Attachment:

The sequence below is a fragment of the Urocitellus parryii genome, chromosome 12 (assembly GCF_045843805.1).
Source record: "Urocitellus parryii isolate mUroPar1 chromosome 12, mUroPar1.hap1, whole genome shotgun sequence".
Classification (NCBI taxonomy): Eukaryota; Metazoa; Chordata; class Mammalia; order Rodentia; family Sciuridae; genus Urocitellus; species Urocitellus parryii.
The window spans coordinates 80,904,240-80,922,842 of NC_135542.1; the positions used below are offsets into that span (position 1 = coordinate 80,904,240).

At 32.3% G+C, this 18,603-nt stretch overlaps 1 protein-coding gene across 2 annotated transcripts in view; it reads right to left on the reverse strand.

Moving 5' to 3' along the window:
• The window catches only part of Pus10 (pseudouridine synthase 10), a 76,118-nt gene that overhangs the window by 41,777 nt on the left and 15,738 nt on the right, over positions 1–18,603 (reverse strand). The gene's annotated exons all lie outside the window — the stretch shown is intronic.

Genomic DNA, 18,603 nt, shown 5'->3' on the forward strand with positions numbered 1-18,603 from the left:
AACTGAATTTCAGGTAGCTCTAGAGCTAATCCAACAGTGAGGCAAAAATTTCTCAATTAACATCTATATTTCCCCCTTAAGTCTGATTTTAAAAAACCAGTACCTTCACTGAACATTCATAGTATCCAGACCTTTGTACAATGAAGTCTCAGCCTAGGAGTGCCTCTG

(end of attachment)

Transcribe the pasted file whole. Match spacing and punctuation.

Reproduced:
The sequence below is a fragment of the Urocitellus parryii genome, chromosome 12 (assembly GCF_045843805.1).
Source record: "Urocitellus parryii isolate mUroPar1 chromosome 12, mUroPar1.hap1, whole genome shotgun sequence".
Classification (NCBI taxonomy): Eukaryota; Metazoa; Chordata; class Mammalia; order Rodentia; family Sciuridae; genus Urocitellus; species Urocitellus parryii.
The window spans coordinates 80,904,240-80,922,842 of NC_135542.1; the positions used below are offsets into that span (position 1 = coordinate 80,904,240).

At 32.3% G+C, this 18,603-nt stretch overlaps 1 protein-coding gene across 2 annotated transcripts in view; it reads right to left on the reverse strand.

Moving 5' to 3' along the window:
• The window catches only part of Pus10 (pseudouridine synthase 10), a 76,118-nt gene that overhangs the window by 41,777 nt on the left and 15,738 nt on the right, over positions 1–18,603 (reverse strand). The gene's annotated exons all lie outside the window — the stretch shown is intronic.

Genomic DNA, 18,603 nt, shown 5'->3' on the forward strand with positions numbered 1-18,603 from the left:
AACTGAATTTCAGGTAGCTCTAGAGCTAATCCAACAGTGAGGCAAAAATTTCTCAATTAACATCTATATTTCCCCCTTAAGTCTGATTTTAAAAAACCAGTACCTTCACTGAACATTCATAGTATCCAGACCTTTGTACAATGAAGTCTCAGCCTAGGAGTGCCTCTG